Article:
Turkish CEOs need to work more on their weaknesses

Turkish CEOs need to work more on their weaknesses

The reputation of journalists has been growing in the negative direction for quite a long time.

When I used to come across those criticizing journalists in Turkey, I used to say that we all are the product of the same society. “As much as there are good engineers and bad engineers, good doctors, bad doctors, there are good journalists and bad journalists,” I used to say.

Yet somehow one tends to put top level executives into another category. After all, they must have “superior” qualities that helped them rise to the top.

But an analysis conducted by Korn Ferry, an executive search company which has been active in Turkey for the past 19 years, reveals that Turkish CEOs have the same weakness and strengths of the average Turkish citizen when compared to CEOs of other countries.

Let me elaborate.

With nearly half a century global experience in the sector, Korn Ferry currently operates in 78 offices in 37 countries. It possesses scientific data about more than 2.5 million top executives. As it also has data about 1,000 top executives in Turkey, Korn Ferry decided to conduct an analysis comparing Turkish CEOs to CEOs of other G-20 countries.

The fact that Turkey has assumed presidency of the G-20 and will host the summit next month in Antalya has inspired Korn Ferry to take on this study, said Nilgün Langenberg, the office managing director.

In the past, recruitment was based on information but now you can find information everywhere. What matters is to better assess the candidate, she said when we met last week. So, scientific analysis has become much more important.

Langenberg shared with me Korn Ferry’s charter of four dimensions of leadership. The first two are competencies (like understanding the business and focusing on performance) and experiences (like crisis management and degree of responsibility), which are easier to measure. The other two are traits are more about personalities, as well as drivers (motivations).

“People get hired for the first two, but fired for the last two,” said Langenberg.

Turkish top executives are better on the “thought” factor, which comes under the category of competences. They rank high on understanding the business, making the right call, creating the new and the different. Where they fall behind their G-20 peers is defined by Korn Ferry as the “self” factor: “Being open, authentic, flexible and adaptable.” These are not exactly the characteristics Turkish CEOs excel at.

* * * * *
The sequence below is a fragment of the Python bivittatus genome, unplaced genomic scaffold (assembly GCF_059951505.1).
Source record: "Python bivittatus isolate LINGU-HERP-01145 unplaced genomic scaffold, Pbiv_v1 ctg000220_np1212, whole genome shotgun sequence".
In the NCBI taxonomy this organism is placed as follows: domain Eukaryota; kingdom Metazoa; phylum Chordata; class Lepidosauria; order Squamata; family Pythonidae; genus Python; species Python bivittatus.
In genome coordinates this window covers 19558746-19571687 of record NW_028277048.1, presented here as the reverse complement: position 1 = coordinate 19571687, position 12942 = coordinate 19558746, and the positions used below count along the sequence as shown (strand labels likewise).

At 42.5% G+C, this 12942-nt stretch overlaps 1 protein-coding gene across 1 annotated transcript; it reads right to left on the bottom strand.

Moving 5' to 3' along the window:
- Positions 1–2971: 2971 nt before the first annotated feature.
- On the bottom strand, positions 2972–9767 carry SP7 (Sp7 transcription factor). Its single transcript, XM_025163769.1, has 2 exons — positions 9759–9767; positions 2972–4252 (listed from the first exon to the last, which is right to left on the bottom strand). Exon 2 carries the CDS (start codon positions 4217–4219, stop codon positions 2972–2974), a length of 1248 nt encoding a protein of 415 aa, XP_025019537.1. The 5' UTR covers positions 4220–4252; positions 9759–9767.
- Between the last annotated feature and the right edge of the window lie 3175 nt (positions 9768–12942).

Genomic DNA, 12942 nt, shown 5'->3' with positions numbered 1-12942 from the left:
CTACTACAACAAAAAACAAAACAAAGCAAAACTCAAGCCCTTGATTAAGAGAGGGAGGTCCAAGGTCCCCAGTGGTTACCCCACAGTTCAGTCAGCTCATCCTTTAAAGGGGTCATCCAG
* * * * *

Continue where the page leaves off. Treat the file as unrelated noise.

They are good at managing work but not as good at managing themselves. They are not open to feedback, to criticism, to take lessons from mistakes and to accept mistakes as an opportunity to learn.

Setting a dangerous precedent

This outcome should not come as a surprise to the Turkish audience. After all, have we ever seen a government official accepting mistakes? Isn’t Hürriyet under constant attack because our top leadership cannot tolerate criticism? 

Why did we accept as normal mainstream sports commentators being condemned instead of applauding a football referee when he accepted his mistake and offered apologies? The conduct of Deniz Çoban in their eyes was unacceptable because he would have set a dangerous precedent: to accept mistakes and offer apologies!

Korn Ferry’s analysis shows how Turkish CEOs suffer from the deficiencies of Turkish society. 

Let’s take the issue of motivation, for instance. What motivates Turkish CEOs is power, which is defined as seeking influence and recognition. On the other hand, Turkish CEOs are not interested in independence; that is, working without imposed constraints.

Growing up in a society that worships power, with a culture of total loyalty to a hierarchical order, can we expect Turkish executives not to be control freaks, to be independent-minded, to adapt to younger generations’ urge to work in a flexible way and be able to take initiatives on their own?

Global competition requires global executives

Another outcome of the study is that looking at leadership skills, Turkish CEOs are better on learning agility as well as emotional intelligence. But their G-20 peers are better on innovation, creativity and discovery.

So why is this comparative analysis important? It is important because Turkey wants to be a global player. For that, it has to have top executives that can compete globally. And for that, according to Lagenberg, those executives need to “use their strengths but work on their weaknesses. Instead of turning a blind eye, at least they should learn to manage those weaknesses.”